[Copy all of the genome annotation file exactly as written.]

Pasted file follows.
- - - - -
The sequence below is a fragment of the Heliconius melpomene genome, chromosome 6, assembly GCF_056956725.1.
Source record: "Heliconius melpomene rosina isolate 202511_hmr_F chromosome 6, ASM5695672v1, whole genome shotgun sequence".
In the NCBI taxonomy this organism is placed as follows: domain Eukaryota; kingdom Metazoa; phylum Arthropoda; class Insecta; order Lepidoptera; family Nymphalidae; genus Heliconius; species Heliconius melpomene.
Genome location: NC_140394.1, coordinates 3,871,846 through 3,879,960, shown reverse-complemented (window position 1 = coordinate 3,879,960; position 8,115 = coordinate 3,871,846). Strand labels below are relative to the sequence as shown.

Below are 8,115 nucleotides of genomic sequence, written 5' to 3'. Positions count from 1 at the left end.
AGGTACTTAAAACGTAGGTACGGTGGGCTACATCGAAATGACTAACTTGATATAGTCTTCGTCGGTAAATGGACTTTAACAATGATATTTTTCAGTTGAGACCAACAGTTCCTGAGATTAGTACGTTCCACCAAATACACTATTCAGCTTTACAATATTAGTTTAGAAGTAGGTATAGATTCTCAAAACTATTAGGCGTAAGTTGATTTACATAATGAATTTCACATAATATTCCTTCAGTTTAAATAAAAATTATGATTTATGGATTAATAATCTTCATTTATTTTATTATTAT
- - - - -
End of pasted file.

The sequence below is a fragment of the Heliconius melpomene genome, chromosome 6, assembly GCF_056956725.1.
Source record: "Heliconius melpomene rosina isolate 202511_hmr_F chromosome 6, ASM5695672v1, whole genome shotgun sequence".
In the NCBI taxonomy this organism is placed as follows: domain Eukaryota; kingdom Metazoa; phylum Arthropoda; class Insecta; order Lepidoptera; family Nymphalidae; genus Heliconius; species Heliconius melpomene.
Genome location: NC_140394.1, coordinates 3,871,846 through 3,879,960, shown reverse-complemented (window position 1 = coordinate 3,879,960; position 8,115 = coordinate 3,871,846). Strand labels below are relative to the sequence as shown.

Below are 8,115 nucleotides of genomic sequence, written 5' to 3'. Positions count from 1 at the left end.
AGGTACTTAAAACGTAGGTACGGTGGGCTACATCGAAATGACTAACTTGATATAGTCTTCGTCGGTAAATGGACTTTAACAATGATATTTTTCAGTTGAGACCAACAGTTCCTGAGATTAGTACGTTCCACCAAATACACTATTCAGCTTTACAATATTAGTTTAGAAGTAGGTATAGATTCTCAAAACTATTAGGCGTAAGTTGATTTACATAATGAATTTCACATAATATTCCTTCAGTTTAAATAAAAATTATGATTTATGGATTAATAATCTTCATTTATTTTATTATTAT